Moving slightly away from our social welfare work, the DFI is on each of the co-ordinating committees in each of the health boards. Coming to service planning time at the end of the year, we put in service bids. In the past two years we have found that the health boards have been running to stand still because there has been no development. It is very much a case of it being a significant achievement if the health board has been able to keep things going at the level of two years ago. The last two years, in particular, have been very tough and there have been no new developments. The emphasis is on keeping the ship ticking over at the current level of service.

I welcome that illness and disability are being dissociated from each other. That will be a welcome advance. I can only agree with the transfer of some of the payments from the health board.

I welcome the visitors to the committee. I am sorry for being a few minutes late but I think I heard most of the briefing. The issue of disability is very close to my heart because my next door neighbour's child has cerebral palsy and I was involved in that and many other such cases in a big way.

Deputy Connolly asked whether we are better off now than before 1997. It is hard to see that we are, despite all the funding that is supposed to be about. I dealt with two cases recently, one of which was of an 87 year old mother of two disabled adults. She literally lies awake every night wondering what will happen to them when she goes to her eternal rest. This is an enormous problem. She could not even get two weeks' respite care for them other than in a mental hospital. If she wanted respite care, that was the only place she could get for them so that she could take a holiday to her only other daughter in England. There are still enormous problems. While I obviously have not yet seen the Bill, I am looking forward to looking through it and seeing what guarantees there are for people.

Another issue which has not been covered but which is still relevant as far as disability is concerned, is the position of carers. We discussed this issue at this committee. We achieved unanimous agreement across the political parties that there is a need for people such as widows and others who are already in receipt of social welfare payments, to get something extra in recognition of the fact that they are looking after a disabled loved one.

A woman arrived at my office yesterday in possession of a glossy magazine which indicated all the great things that had been done for the disabled in recent years, particularly in the most recent budget. There was a picture of a lovely woman on the front cover. However, when one considered the various items in the magazine, it was apparent that there was absolutely nothing on offer for the woman who had brought it to my office. The individual in question is a widow and obliged to care for a child of over 30 years. There is no question about the fact that she is caring for this person. If a stranger was responsible for the person's care, he or she would automatically be entitled to an €850 respite care payment each year. However, the woman to whom I refer, who is a mother and a widow, is not entitled to anything. There is no recognition given for the fact that she has not taken a single day's holiday in 31 years. Perhaps our guests would consider that aspect.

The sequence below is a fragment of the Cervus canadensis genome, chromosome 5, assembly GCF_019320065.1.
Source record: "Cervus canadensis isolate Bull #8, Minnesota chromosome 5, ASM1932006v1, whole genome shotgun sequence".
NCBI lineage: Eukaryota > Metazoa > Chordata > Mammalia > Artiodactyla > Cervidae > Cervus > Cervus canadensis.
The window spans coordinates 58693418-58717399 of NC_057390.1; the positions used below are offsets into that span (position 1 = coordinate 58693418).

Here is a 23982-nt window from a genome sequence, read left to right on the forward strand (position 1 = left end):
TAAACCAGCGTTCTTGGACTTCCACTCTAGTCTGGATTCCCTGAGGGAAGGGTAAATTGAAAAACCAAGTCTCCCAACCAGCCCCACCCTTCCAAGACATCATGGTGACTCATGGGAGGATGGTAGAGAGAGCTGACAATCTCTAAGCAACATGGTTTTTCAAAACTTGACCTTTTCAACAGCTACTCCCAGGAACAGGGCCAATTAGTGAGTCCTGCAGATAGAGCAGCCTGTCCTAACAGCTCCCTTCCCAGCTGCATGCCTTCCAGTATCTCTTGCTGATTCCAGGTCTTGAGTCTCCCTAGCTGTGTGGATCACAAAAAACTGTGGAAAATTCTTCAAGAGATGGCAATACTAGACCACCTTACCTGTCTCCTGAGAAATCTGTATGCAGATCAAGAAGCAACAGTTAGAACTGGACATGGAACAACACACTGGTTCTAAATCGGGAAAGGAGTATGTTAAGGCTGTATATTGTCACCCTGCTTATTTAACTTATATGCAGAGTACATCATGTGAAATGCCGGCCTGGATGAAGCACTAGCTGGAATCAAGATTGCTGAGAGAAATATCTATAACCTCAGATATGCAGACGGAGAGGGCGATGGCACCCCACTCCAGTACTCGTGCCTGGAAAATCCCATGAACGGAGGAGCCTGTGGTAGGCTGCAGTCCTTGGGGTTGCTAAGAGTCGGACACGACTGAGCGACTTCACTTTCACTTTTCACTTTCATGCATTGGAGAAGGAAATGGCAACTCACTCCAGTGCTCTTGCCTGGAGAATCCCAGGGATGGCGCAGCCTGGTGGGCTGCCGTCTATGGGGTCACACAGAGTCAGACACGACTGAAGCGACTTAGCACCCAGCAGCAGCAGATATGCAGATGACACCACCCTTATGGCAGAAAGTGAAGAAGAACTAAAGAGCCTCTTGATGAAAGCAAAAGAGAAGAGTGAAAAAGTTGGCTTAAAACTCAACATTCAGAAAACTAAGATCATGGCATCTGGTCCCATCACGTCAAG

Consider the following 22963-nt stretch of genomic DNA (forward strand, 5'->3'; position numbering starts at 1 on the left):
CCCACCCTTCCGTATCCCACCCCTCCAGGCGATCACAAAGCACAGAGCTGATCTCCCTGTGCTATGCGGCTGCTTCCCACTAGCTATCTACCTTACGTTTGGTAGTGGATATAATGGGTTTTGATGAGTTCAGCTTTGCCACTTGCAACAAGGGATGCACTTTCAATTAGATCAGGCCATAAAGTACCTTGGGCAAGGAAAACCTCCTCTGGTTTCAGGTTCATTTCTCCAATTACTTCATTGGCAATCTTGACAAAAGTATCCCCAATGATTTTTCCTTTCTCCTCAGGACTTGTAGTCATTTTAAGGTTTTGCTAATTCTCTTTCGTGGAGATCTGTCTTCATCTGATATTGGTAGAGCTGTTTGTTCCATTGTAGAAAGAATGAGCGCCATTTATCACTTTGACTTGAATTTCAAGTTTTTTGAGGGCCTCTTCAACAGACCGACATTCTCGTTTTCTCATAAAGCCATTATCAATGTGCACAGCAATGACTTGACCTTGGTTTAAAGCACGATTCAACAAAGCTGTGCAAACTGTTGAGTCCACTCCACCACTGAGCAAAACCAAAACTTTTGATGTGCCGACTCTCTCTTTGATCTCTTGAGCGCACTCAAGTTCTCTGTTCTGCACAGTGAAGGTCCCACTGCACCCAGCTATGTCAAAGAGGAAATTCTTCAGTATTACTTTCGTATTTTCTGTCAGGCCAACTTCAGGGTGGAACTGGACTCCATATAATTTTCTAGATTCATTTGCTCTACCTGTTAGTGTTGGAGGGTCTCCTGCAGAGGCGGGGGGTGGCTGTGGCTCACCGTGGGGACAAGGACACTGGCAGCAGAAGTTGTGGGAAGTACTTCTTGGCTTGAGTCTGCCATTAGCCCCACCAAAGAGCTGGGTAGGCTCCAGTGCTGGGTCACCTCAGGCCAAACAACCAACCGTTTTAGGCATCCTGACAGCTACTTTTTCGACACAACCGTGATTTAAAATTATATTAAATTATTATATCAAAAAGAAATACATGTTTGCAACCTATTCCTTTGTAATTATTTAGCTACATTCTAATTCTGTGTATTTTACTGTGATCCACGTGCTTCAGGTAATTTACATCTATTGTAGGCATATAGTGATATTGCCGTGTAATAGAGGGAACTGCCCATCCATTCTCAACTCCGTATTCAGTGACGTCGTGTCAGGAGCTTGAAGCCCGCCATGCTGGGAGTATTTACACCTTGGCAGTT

I agree wholeheartedly about the need for an extra payment for disabled people. In current circumstances there should not be a problem in that regard, particularly if there was a willingness to take action.

Mr. Dunne

There is no shortage of issues for those who work in the area of disability. I am sure the position is the same for politicians in their clinics. In preparation for today's meeting we tried to focus on a couple of matters. We did not raise the carers' issue out of respect for the Carers Association, of which association Enda Egan will be involved in work in the pre-budget period as it is his area of expertise. My brief was to focus on the issues we have raised. However, I take the Deputy's points on board because they are also of concern to us. The families of our members come up against those difficulties all the time.

As regards mobility allowances, when the woman to whom I referred visited my office, I made some telephone calls to see if she would be entitled to any other payments. I had to ring a number of offices but could not obtain any information because the individuals responsible for dealing with the various areas were not available and other members of staff did not know the position. That shows how difficult it is for an ordinary person, not to mention a person with a disability, to obtain that to which they are entitled. I would support any measures that could be taken to streamline the situation.

Mr. Dunne